ECU teams heal and help in Nicaragua
By Amy Ellis
A long line of Nicaraguan villagers who heard a doctor is coming today spirals around a fence surrounding a dilapidated building. As a school bus full of missionaries and medicine chugs into view, many of them press into the person ahead of them, afraid of losing what might be their only chance to see a medical professional.
Some have walked hours in the rain from their rural mountain dwellings of cardboard and tin. There are mothers nursing diaperless infants, old men leaning shakily on crooked sticks, muddy children with bellies protruding beneath tattered clothes.
Those children, many suffering from malnutrition, appear much younger than they are, while their elders appear much older, their lined faces and swollen joints testifying to the rigors of daily life in this Third World country. Hundreds of big, brown eyes track every movement the "gringos" make as they unload plastic chairs, folding tables and tubs of medicine to transform the cinderblock building into a makeshift clinic for the day.
Dr. Tommy Ellis, an ECU family physician, speaks
with a parent and child in Nicaragua.
Inside, there are no lights, no running water. A clock, its batteries long dead, hangs upside down on one wall, in many ways a metaphor for this culture as well as the practice of medicine in this country, the second-poorest of the western hemisphere.
When Dr. Tommy Ellis, a family physician and 1992 graduate of East Carolina University's medical school, embarked on his first medical mission to Nicaragua in 2003, he brought along two bags of medicine and a giant bundle of uncertainty. Ellis, who serves as medical director for ECU Physicians Firetower Medical Office, said last-minute invitations from local optometrist Ted Watson and then-high-school-student Kelley Haven (now a medical student featured beginning on page 12) coincided with an extra week of vacation that year to convince him to act on inclinations he'd had for some time.
This summer Ellis completed his ninth medical mission in Nicaragua, taking a team of 22 people (including his family of six), 24 50-pound bags of medicine and supplies and an infinite inventory of optimism for an eight-day stay.
"My goal going into it was to see what health care is like in a Third World country, to see if I could make a difference," Ellis said. "My goal when I go now is to impact specific, local communities through more continuity of care and to generate awareness in the people who go with me. I hope the desire to help will trickle down and the effect will be multiplied."
Ellis' base in Nicaragua is an orphanage run by Globe International in the northern mountains of Jinotega, the most medically underserved area of the country. From there, his team traveled about an hour every day to hold medical clinics in various villages. They served 750 patients clinically, treating a parade of infections, asthma, allergies, skin conditions, parasite-related illnesses, anemia, malnutrition and hypertension. They provided parasite treatment to several thousand people. They gave out multivitamins, flip-flops, T- shirts and toothbrushes, as well as dental and medical education.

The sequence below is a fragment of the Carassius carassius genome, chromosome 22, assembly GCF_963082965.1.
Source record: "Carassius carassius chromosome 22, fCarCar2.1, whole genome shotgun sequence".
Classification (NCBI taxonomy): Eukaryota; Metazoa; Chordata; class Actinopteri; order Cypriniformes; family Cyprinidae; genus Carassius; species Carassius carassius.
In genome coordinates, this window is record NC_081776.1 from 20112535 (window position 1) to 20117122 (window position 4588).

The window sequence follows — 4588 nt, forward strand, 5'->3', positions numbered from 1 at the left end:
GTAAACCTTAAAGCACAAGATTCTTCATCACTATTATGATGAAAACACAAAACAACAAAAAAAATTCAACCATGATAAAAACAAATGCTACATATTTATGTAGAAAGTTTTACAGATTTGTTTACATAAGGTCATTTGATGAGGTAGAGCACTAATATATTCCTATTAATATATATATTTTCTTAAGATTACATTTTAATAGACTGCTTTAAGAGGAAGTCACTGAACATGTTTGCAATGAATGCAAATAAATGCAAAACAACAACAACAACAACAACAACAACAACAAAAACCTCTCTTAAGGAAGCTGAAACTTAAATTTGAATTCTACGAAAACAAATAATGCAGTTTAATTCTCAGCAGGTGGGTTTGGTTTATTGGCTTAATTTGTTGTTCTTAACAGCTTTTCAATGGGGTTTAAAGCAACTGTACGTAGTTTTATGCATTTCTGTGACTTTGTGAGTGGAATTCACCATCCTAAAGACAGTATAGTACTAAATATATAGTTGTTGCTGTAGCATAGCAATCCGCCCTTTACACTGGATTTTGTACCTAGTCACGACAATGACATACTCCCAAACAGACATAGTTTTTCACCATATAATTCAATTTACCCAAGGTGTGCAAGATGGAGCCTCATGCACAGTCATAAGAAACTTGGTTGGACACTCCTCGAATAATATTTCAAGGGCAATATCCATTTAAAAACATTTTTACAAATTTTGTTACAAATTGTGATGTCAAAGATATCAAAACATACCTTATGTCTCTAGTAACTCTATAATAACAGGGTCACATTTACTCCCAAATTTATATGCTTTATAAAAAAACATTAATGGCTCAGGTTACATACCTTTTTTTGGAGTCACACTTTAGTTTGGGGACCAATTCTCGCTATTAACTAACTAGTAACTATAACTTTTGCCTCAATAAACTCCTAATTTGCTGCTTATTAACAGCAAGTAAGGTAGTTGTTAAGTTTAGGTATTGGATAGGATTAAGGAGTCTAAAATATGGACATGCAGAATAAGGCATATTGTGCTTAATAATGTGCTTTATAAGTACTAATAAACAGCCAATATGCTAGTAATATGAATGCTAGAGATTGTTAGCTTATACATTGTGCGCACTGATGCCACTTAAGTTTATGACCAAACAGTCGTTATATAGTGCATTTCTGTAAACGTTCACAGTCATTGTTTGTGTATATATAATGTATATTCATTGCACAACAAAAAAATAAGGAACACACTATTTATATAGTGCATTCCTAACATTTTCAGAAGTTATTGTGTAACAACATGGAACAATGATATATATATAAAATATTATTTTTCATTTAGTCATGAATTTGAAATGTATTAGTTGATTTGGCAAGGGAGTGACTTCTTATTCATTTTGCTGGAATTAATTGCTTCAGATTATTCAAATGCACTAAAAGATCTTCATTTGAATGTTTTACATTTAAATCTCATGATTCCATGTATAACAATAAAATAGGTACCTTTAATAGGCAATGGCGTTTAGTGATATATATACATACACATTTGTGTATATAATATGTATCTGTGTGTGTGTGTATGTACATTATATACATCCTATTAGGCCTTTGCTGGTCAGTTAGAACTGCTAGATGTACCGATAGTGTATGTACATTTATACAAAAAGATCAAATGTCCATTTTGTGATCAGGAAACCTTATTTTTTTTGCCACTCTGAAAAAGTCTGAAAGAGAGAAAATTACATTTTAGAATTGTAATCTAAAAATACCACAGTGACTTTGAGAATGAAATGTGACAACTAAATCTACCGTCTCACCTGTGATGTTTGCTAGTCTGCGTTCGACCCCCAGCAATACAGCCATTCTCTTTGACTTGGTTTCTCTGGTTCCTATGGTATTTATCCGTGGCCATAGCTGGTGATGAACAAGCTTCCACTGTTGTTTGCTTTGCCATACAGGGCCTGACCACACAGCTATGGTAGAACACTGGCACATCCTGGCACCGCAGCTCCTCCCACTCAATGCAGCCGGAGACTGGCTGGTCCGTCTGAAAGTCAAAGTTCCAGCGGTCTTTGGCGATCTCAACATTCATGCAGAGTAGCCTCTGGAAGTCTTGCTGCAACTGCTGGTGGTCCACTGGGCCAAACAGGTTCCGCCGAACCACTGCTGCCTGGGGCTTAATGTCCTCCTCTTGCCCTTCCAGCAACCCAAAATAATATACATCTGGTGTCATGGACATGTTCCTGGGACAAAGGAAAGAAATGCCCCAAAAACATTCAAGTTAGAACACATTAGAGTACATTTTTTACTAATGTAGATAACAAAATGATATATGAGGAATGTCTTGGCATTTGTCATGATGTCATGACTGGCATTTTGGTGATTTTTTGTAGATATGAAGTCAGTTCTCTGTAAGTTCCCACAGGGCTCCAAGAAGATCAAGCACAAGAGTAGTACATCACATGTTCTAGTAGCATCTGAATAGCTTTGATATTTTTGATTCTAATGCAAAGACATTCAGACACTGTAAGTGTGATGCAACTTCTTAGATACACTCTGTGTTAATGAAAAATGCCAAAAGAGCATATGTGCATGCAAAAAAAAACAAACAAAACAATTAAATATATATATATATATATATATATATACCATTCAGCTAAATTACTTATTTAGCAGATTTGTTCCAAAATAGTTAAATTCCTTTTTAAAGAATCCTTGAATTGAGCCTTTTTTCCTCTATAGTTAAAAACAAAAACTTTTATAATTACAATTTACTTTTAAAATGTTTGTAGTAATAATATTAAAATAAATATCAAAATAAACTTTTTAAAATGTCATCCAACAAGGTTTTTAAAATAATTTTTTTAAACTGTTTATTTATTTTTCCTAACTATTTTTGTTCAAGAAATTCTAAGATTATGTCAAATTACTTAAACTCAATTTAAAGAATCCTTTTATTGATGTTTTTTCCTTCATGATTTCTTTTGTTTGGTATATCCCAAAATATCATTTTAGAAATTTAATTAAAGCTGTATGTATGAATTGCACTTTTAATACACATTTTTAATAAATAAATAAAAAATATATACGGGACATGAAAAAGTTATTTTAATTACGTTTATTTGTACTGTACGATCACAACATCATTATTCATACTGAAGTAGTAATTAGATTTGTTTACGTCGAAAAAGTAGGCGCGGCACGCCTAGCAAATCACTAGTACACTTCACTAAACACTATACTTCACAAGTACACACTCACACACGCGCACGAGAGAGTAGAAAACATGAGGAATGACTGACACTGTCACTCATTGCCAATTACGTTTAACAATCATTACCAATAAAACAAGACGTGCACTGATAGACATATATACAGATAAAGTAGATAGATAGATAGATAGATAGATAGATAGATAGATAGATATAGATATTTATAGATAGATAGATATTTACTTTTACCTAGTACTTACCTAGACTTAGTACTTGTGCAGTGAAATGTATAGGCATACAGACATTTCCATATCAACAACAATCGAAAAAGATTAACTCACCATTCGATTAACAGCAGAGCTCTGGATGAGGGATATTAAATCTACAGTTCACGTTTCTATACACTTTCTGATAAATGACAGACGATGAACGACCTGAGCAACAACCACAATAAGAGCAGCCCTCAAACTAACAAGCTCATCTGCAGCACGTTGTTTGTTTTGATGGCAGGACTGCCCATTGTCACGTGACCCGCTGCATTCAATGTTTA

Ellis is only one of dozens of Brody School of Medicine faculty, staff and students who have devoted weeks of vacation time and untold personal expenses to go on Nicaragua medical mission trips over the past decade or so. Although many medical and nonmedical Greenville residents participate in worldwide missions every year, Nicaragua seems to hold a special draw for the people of this community, ECU and Brody in particular.
A traveler to this country ravaged by war and natural disaster doesn't have to search hard for evidence that Pirates have been dispensing regular doses of hope and healing there. In certain areas, you're almost as likely to see a child sporting a Greenville Little League shirt as one combing through a garbage dump for food.
"Brody, ECU and Greenville in general have an unbelievable culture of compassion," said Sandy Carter-Britnell, director of Globe International-Nicaragua. She said Greenville's medical community has been the largest contributor to her ministry's health efforts — physically, financially and emotionally — since she began helping street children and orphans in the capital Managua 13 years ago. "I built these orphanages with my heart," she said, "but the hearts in Greenville and at ECU have kept them going."
Ellis is often asked why his teams spend months planning, collecting supplies, soliciting donations, packing and drumming up travel expenses, when there are needs in his own backyard. He says it isn't an "either-or" situation.
"We should do both," he said. "I try to help the needy here, too. Some areas of eastern North Carolina are definitely underserved when it comes to basic health care. But even the poorest here have access to clean drinking water and shelter — needs that 50 percent of Nicaraguans go without daily.
"I just read that 70 percent of Americans considered below the poverty level have air conditioning. The word ‘poverty' means something completely different in Nicaragua. Half the population there makes less than two dollars a day, so things like a one-dollar tube of hydrocortisone cream are completely out of reach for them. It's astonishing how much suffering I see there due to things we treat so easily here."
Ellis said the complexity of the U.S. health care delivery system can be frustrating and exhausting for a primary care provider, and his efforts in Nicaragua re-energize him.
"Mission work in a Third World country reminds me that the most basic care can provide long-lasting outcomes," he said. "It re-emphasizes that primary care providers can have a tremendous impact on our own country's health and economy if we're willing to intervene early and take time to educate patients."